Bicyclo[1.1.1]pentane is highly strained, but relatively stable. Bridgehead- or 1,3-substituted derivatives of this compound are fairly easy to access. Bridge-substituted derivatives (example pictured), in contrast, are more challenging to prepare.
Jiří Kaleta, Institute of Organic Chemistry and Biochemistry of the Czech Academy of Sciences, Prague, Czech Republic, and University of Colorado, Boulder, USA, and colleagues have developed a selective radical chlorination of bicyclo[1.1.1]pentane-1,3-dicarboxylic acid. The team converted the diacid to the corresponding acid dichloride using SOCl2.
This compound was then chlorinated in CCl4 that was saturated with Cl2 under irradiation with visible light at 0–5 °C and quenched with methanol to give bridge-substituted di- and trichlorides. The same reaction at 60–65 °C gives predominantly bridge-substituted tri- and tetrachlorides. Chlorination with liquid chlorine at 50 °C provides selective access to the tetrachloride.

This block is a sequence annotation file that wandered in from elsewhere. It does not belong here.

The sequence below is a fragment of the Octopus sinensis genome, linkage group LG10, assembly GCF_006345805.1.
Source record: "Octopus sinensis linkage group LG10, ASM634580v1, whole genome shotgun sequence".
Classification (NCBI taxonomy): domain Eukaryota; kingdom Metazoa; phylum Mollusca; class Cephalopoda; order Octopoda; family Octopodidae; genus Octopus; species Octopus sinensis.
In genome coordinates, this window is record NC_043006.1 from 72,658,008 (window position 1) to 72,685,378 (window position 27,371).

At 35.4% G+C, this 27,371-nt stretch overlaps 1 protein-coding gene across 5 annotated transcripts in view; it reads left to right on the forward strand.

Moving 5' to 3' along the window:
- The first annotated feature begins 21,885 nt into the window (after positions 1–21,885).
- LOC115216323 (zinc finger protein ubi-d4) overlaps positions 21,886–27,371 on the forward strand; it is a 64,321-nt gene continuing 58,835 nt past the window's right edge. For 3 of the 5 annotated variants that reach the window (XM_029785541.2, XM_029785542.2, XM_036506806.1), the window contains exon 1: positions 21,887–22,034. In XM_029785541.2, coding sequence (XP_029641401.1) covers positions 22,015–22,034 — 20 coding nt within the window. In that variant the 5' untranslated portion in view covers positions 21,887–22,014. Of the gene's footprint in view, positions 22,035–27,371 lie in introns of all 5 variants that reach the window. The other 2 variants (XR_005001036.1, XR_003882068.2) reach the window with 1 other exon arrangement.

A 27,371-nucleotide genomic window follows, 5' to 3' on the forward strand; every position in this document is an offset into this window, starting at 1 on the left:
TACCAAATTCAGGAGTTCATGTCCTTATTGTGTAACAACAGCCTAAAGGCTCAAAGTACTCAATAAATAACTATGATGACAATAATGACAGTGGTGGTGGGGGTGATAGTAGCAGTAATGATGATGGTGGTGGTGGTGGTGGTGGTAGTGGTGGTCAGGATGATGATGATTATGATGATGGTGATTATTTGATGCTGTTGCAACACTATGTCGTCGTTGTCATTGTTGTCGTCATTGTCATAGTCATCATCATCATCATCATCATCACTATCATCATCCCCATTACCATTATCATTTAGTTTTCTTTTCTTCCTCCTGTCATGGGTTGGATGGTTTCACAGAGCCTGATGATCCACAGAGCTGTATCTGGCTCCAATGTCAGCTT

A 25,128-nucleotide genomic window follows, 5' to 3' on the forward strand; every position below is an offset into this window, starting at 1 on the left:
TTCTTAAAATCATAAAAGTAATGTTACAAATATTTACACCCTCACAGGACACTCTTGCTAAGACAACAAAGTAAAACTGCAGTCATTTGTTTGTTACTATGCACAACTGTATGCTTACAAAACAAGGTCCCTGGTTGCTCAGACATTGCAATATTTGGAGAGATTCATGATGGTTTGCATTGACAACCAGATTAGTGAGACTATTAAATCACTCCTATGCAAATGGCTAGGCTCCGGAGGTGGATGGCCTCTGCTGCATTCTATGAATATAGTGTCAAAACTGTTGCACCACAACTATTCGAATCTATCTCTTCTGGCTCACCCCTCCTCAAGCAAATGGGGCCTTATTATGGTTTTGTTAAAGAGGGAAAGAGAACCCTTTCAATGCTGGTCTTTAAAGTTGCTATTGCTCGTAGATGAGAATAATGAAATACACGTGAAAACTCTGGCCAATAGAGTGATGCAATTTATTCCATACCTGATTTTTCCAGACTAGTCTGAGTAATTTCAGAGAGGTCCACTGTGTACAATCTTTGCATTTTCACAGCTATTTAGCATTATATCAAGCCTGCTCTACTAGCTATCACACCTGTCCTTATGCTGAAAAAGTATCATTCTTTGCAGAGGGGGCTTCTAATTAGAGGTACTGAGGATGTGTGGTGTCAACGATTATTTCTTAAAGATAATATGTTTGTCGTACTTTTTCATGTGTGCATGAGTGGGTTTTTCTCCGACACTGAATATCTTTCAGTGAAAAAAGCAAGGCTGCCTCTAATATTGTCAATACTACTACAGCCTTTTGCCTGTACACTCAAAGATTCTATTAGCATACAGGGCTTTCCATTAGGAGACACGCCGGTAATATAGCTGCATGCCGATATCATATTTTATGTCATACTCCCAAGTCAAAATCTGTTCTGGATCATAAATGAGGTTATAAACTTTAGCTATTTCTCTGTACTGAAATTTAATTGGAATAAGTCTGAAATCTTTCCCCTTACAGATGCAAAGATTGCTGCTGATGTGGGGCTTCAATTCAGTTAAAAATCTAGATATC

In addition, the obtained di- and trichlorides can be reduced using tris(trimethylsilyl)silane (TMS3SiH) to give the corresponding mono- and dichlorides, respectively. Overall, the reaction provides selective access to five of 15 possible chlorinated isomers of bicyclo[1.1.1]pentane-1,3-dicarboxylic acid. The strain in the bicyclo[1.1.1]pentane cage increases with the number of chlorine substituents.
- Bridge-Chlorinated Bicyclo[1.1.1]pentane-1,3-dicarboxylic Acids,
Jiří Kaleta, Igor Rončević, Ivana Císařová, Martin Dračínský, Veronika Šolínová, Václav Kašička, Josef Michl,
J. Org. Chem. 2019.